Andy Lewis, an Academy Award-nominated screenwriter, died in his New Hampshire home last month.
He was 92.
Lewis, best known for co-writing the screenplay for the 1971 thriller "Klute," died of natural causes, his partner, France Menk, told the Hollywood Reporter.
The Massachusetts native served in the Army during World War II, then began his writing career on "Omnibus."
Along with moonlighting as a speechwriter for politicians including then-Massachusetts Sen. John F. Kennedy, Lewis worked on series like "Encounter" and "Dr. Kildare," as well as producing the Off-Broadway play "The Infantry."
"Klute," written by him and brother Dave, starred Jane Fonda, Donald Sutherland, Charles Cioffi and Roy Scheider, and followed a prostitute who helped a detective solve a missing person case.
The film was nominated for best original screenplay, losing to Paddy Chayefsky's "The Hospital." Fonda won her first Academy Award, beating Julie Christie ("McCabe & Mrs. Miller"), Glenda Jackson ("Sunday Bloody Sunday"), Vanessa Redgrave ("Mary, Queen of Scots") and Janet Suzman ("Nicholas and Alexandra") for the best actress honor.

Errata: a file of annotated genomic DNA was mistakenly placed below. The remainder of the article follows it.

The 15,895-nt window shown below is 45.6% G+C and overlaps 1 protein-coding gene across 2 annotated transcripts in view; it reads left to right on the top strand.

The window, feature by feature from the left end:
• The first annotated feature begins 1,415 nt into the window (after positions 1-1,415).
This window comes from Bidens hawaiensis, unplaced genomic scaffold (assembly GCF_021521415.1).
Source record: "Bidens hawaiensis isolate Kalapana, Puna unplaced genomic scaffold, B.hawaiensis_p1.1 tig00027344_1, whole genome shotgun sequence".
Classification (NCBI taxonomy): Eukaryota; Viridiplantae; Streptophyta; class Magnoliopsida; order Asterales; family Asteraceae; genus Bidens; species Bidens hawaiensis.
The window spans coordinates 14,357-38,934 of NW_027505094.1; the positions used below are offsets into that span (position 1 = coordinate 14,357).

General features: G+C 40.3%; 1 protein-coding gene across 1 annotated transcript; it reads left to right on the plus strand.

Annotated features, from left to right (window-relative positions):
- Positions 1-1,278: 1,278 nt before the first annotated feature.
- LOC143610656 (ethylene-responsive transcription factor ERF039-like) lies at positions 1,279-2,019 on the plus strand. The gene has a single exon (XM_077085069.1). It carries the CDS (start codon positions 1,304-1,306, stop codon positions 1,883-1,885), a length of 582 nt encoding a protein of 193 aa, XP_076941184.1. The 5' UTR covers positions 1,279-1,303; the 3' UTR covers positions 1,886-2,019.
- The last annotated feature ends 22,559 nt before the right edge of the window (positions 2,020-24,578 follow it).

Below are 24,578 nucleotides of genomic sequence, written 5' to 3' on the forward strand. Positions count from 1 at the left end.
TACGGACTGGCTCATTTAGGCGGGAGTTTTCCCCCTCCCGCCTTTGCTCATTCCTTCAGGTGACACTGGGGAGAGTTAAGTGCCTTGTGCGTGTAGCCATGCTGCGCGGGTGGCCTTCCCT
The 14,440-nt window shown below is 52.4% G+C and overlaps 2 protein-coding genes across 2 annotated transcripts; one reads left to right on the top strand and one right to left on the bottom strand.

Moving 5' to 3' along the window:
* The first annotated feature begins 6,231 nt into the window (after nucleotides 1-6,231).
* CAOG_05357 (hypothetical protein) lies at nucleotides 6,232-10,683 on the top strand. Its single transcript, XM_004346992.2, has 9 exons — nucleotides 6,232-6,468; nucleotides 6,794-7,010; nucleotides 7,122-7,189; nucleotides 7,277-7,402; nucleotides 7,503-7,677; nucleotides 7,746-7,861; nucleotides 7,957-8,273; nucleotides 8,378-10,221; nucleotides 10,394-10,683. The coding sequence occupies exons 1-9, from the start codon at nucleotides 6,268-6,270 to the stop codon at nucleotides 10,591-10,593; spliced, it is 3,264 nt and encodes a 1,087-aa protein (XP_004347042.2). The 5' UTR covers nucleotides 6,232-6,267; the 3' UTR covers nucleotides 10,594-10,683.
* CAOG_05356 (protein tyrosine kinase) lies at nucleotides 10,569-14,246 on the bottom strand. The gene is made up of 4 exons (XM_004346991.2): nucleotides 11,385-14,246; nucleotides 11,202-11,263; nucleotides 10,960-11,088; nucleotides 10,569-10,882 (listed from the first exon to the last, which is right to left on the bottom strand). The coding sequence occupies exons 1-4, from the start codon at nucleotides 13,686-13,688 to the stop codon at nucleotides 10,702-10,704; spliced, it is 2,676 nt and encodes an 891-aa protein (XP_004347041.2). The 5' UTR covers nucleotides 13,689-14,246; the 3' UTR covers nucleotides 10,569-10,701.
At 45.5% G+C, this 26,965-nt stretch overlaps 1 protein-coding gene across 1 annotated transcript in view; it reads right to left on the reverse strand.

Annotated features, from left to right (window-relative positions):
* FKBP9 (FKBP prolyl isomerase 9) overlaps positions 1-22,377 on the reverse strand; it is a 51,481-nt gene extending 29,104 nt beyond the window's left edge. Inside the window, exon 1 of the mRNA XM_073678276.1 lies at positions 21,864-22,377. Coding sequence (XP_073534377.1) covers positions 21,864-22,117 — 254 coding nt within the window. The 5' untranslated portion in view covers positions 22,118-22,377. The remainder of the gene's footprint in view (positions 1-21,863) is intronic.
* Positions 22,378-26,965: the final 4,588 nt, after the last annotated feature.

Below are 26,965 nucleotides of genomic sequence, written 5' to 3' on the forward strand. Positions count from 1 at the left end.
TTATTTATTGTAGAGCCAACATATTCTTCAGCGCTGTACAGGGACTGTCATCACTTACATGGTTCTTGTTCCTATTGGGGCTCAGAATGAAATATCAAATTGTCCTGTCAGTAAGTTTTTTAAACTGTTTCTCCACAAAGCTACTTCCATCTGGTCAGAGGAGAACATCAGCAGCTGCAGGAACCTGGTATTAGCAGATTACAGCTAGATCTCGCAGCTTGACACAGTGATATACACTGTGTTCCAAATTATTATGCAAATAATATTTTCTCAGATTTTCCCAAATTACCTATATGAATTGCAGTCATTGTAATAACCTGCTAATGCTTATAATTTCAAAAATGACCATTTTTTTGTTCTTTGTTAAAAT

Lewis, who retired from writing in 1985, is survived by six children.
"To be sure, I feel a little timid about dying. It's something I haven't done before...And you know, as a matter of reason, that you have to let me go," he said in a prewritten statement before his death.
"I've had long lucky years. I don't feel many shames or regrets. I've done most of my chores. I'm ready to rest.
"But at this goodbye, know these things. You have filled my life. You are my pride. Know my love." ___
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